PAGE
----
Distinguishing between diffractions and true reflections is often difficult and may lead to misinterpretations. In the Molasse zone of Upper Austria, numerous faults were established by seismic surveying. Diffractions were observed at several antithetic faults but not at synthetic faults. As an example, a seismic record section of the Steindlberg structure is shown. The reflections from the base of Tertiary and from the Cretaceous-Jurassic contact run parallel oveT long distances, and so do the less important reflections lying above and between. If, contrary to the general trend, the reflection from the base of the Tertiary approaches the underlying reflection from the Cretaceous-Jurassic contact, or if the latter diverges from the former, this is considered a criterion for a diffraction.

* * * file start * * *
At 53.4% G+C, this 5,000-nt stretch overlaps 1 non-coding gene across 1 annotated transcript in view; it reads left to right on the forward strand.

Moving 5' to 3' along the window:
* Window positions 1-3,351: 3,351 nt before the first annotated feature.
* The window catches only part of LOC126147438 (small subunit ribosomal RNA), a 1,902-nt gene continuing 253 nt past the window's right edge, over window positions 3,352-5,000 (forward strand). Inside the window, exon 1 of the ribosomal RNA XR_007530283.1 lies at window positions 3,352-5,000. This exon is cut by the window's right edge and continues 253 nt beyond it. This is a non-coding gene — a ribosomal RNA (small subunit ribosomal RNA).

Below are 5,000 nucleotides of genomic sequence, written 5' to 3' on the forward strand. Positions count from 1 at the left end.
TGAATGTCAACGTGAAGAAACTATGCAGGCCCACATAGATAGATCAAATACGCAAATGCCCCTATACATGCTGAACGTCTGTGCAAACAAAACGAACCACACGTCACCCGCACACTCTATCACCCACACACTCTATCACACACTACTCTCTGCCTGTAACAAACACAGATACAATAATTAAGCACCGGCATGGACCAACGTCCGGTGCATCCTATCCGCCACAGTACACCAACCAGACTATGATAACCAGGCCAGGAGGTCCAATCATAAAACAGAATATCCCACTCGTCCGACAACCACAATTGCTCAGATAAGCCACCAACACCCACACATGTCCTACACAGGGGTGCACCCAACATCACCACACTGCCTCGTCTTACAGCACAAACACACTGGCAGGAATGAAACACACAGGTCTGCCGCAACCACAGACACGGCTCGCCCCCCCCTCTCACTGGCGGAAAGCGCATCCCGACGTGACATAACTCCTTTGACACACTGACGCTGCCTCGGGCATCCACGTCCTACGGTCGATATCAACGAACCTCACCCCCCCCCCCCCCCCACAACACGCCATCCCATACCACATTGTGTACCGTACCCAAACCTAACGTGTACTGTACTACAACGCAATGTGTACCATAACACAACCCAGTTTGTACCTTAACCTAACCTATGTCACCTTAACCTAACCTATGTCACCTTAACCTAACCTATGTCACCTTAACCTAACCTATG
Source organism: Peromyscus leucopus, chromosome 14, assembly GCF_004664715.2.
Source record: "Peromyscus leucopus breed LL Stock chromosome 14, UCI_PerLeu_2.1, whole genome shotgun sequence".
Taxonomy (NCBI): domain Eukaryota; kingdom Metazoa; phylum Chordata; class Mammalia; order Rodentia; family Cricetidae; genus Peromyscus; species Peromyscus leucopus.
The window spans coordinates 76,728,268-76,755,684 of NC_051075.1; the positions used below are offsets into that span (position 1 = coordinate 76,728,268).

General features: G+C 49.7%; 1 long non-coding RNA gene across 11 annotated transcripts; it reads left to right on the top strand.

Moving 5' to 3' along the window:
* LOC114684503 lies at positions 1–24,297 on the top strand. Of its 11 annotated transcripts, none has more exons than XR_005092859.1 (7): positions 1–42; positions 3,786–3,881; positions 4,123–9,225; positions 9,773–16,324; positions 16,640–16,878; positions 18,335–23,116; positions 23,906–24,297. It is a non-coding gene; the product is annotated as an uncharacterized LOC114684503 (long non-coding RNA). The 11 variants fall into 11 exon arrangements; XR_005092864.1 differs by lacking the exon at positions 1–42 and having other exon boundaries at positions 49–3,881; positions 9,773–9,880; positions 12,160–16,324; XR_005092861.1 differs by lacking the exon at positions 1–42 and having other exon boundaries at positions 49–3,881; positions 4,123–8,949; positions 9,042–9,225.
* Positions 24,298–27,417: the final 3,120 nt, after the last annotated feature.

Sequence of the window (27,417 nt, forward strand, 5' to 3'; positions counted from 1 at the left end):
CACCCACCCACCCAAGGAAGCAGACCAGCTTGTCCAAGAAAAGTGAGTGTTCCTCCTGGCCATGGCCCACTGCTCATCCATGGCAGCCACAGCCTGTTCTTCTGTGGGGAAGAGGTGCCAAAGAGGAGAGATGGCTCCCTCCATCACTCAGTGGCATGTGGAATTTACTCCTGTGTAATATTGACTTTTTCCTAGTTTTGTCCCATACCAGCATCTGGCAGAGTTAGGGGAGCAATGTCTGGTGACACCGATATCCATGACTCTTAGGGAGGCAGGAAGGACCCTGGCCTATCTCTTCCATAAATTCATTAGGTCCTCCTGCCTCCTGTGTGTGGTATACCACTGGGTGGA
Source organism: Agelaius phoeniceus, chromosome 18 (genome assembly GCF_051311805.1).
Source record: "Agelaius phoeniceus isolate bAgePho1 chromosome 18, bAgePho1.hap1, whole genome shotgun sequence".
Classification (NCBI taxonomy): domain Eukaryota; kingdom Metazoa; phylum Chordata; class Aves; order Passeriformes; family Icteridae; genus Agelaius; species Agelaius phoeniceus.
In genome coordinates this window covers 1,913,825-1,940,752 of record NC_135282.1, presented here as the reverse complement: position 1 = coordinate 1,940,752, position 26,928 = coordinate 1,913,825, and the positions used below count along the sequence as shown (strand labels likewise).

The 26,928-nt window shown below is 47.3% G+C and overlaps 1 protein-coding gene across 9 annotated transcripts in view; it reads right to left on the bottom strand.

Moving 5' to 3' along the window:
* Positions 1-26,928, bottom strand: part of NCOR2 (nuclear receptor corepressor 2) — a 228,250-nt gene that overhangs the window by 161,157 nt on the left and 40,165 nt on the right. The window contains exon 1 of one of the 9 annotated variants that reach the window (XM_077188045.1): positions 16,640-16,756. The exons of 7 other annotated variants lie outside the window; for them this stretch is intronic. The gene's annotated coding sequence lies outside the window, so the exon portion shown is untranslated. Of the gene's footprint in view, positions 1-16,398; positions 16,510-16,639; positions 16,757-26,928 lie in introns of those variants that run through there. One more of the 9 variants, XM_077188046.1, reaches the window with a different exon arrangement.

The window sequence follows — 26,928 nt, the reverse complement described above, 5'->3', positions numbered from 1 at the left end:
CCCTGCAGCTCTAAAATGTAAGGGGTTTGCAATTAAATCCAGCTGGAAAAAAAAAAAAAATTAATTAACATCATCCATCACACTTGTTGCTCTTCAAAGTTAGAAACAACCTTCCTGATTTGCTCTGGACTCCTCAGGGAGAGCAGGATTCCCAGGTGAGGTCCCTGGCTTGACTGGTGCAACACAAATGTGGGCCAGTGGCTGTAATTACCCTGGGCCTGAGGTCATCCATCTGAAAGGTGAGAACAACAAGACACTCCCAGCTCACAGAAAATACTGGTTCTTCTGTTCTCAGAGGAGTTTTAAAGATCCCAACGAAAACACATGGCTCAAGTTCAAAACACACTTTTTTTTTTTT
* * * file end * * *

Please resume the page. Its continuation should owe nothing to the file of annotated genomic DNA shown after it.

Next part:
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The use of diffraction imaging to complement the seismic reflection method is rapidly gaining momentum in the oil and gas industry. As the industry moves toward exploiting smaller and more complex conventional reservoirs and extensive new unconventional resource plays, the application of the seismic diffraction method to image sub-wavelength features such as small-scale faults, fractures and stratigraphic pinchouts is expected to increase dramatically over the next few years. “Seismic Diffraction” covers seismic diffraction theory, modeling, observation, and imaging. Papers and discussion include an overview of seismic diffractions, including classic papers which introduced the potential of diffraction phenomena in seismic processing; papers on the forward modeling of seismic diffractions, with an emphasis on the theoretical principles; papers which describe techniques for diffraction mathematical modeling as well as laboratory experiments for the physical modeling of diffractions; key papers dealing with the observation of seismic diffractions, in near-surface-, reservoir-, as well as crustal studies; and key papers on diffraction imaging.